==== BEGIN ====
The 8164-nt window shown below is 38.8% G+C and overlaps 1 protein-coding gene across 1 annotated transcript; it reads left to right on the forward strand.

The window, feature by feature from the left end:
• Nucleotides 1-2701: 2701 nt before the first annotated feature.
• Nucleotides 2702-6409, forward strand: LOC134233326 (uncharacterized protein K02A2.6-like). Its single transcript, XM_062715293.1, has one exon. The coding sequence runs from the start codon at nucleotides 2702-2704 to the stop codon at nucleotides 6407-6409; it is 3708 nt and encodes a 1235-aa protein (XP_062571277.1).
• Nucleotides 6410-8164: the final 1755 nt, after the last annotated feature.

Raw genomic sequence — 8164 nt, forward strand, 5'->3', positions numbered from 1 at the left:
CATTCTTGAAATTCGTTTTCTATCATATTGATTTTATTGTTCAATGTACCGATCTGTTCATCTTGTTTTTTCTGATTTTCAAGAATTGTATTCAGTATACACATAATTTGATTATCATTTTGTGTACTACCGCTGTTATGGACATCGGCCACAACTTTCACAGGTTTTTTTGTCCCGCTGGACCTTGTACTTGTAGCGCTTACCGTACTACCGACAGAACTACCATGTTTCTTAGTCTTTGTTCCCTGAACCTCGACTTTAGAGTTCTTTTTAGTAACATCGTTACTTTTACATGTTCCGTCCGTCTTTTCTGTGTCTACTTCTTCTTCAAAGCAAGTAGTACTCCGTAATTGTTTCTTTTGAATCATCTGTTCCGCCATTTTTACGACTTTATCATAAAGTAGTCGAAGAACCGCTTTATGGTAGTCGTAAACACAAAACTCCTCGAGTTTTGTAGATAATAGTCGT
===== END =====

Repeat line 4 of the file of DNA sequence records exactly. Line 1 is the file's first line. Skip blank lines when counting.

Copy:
• Nucleotides 2702-6409, forward strand: LOC134233326 (uncharacterized protein K02A2.6-like). Its single transcript, XM_062715293.1, has one exon. The coding sequence runs from the start codon at nucleotides 2702-2704 to the stop codon at nucleotides 6407-6409; it is 3708 nt and encodes a 1235-aa protein (XP_062571277.1).